Any hydraulically driven submersible pump needs a hydraulic power unit (HPU) to supply the hydraulic flow and pressure needed to operate the pump. There are gas- and diesel-powered HPUs powered by engines as small as five horsepower and as large as 400 horsepower and greater. 

The size of the power unit is determined by the pump you will be using – specifically the flow and pressure required to obtain maximum performance from the pump, or at least to get to the curve with the duty point you want to hit.

There are electrically powered HPUs, but they are rarely used for the portable applications targeted by rental houses. The nice thing about hydraulic power units is that it’s possible to run more than one pump with similar hydraulic requirements with the same HPU.

The HPU is basically a skid or towable trailer-mounted engine that drives a hydraulic pump fed by a hydraulic oil reservoir. It provides an open-center hydraulic circuit – hydraulic hoses are connected to the quick-disconnect fittings on the back of the hydraulic oil reservoir and provide a pressure and return line to the pump. 

Hydraulic-powered submersible pumps offer the benefit of variable speed to suit the job conditions. Unlike an electric motor that is either on or off, the engine throttle on an HPU can be adjusted to suit the job conditions and save fuel and energy.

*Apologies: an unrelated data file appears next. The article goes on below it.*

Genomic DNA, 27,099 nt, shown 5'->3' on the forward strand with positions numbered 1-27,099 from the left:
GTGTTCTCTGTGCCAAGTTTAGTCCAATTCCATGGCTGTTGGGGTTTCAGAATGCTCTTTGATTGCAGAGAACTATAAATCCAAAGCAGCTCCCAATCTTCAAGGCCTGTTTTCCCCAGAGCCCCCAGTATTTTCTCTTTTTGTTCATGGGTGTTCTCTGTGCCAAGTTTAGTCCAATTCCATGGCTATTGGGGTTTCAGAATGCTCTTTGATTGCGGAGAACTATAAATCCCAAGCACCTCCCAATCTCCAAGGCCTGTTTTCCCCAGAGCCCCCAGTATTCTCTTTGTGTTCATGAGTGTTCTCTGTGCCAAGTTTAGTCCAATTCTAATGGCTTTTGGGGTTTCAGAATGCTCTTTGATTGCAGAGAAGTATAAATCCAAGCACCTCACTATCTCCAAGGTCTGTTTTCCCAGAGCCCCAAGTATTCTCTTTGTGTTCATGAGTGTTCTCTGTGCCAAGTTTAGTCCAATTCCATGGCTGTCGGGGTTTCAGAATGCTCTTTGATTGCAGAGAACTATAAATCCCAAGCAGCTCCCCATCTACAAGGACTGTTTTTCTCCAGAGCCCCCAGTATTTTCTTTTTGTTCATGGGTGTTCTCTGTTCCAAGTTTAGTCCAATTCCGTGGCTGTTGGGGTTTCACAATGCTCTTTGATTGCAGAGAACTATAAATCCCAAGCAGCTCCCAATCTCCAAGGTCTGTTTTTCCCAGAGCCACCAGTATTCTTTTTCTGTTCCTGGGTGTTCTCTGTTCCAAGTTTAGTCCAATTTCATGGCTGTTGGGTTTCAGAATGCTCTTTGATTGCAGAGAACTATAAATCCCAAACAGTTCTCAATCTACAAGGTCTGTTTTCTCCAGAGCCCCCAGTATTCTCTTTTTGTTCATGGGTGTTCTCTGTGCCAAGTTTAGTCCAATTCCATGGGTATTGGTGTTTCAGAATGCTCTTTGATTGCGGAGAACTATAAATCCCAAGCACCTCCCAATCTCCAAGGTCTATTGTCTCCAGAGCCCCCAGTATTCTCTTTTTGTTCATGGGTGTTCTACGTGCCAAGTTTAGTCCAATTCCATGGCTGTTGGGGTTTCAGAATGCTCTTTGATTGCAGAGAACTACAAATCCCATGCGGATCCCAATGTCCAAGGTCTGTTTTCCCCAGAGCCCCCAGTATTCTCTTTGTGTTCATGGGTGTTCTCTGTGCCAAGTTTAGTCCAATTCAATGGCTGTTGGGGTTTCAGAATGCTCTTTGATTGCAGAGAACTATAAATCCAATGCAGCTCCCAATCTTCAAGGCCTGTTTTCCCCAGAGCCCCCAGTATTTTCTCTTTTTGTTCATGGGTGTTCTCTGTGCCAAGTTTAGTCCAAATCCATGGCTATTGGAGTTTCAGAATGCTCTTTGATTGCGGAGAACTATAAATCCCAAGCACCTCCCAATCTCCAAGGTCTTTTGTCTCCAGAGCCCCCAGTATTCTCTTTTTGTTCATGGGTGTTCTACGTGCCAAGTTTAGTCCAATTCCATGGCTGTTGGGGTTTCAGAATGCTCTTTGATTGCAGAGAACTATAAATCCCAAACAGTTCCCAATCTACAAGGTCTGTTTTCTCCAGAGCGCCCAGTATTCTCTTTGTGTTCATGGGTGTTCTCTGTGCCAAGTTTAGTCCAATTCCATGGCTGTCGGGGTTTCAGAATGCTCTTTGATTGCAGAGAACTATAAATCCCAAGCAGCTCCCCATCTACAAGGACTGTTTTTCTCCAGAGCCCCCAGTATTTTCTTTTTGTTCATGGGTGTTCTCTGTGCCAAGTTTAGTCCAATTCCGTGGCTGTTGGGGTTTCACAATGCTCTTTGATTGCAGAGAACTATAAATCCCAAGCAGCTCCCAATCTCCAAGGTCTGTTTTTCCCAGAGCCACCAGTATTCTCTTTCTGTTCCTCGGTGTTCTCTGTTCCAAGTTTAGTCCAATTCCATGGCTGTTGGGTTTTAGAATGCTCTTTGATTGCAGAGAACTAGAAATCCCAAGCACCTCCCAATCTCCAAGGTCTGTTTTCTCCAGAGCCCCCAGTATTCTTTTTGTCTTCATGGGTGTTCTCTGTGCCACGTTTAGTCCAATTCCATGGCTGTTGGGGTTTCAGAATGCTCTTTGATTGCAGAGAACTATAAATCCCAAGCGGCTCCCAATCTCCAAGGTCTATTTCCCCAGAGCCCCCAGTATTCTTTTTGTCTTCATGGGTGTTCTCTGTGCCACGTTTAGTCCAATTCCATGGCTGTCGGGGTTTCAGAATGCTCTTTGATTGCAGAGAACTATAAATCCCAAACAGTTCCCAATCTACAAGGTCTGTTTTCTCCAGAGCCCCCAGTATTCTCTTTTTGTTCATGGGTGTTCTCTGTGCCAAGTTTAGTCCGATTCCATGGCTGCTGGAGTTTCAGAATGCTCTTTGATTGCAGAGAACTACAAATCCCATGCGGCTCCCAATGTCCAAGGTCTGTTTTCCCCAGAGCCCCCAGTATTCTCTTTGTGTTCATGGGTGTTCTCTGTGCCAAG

Think about it this way – if you are doing a sewage bypass job with varying flows, the engine on a hydraulic power unit can be throttled up or down to suit the inrush flows at different times of the day, saving fuel, where a generator typically runs at a fixed speed regardless of the demand on the pump in the hole. This difference can result in considerable fuel savings over the course of weeks or months on the job.

So what are some of the applications where hydraulic submersibles are typically deployed? In municipal applications, they can be used for sewage bypass jobs, water treatment, manhole dewatering and flood control. In the construction world, general dewatering is an obvious application, but they can also be used for cofferdam work, lake drainage and river/stream bypass work. In mining and quarry applications, hydraulically driven pumps are great for blast hole dewatering, general quarry dewatering, dredging and moving sand at a sand plant.

Well-drilling companies and directional drillers like hydraulically driven pumps because their rigs typically have a hydraulic circuit that can also power the pumps. They are also used in a wide variety of applications in the oil and gas industry.

For rental houses along either coast or the Great Lakes, there are plenty of opportunities with marine service and salvage companies including diver-controlled vacuuming/dredging, salvage operations pumping, cargo off-loading, ballast pumping, oil skimming and recovery.

Hydraulically driven pumps can be powered with environmentally friendly biodegradable vegetable oil, rapeseed oil, zinc-free oil or other fuels.

Jeff Whittaker is vice president, sales, marketing and product development at Hydra-Tech Pumps.

This story was originally published in the March-April 2019 issue of Pro Contractor Rentals magazine. © Urbain Communications LLC. All rights reserved.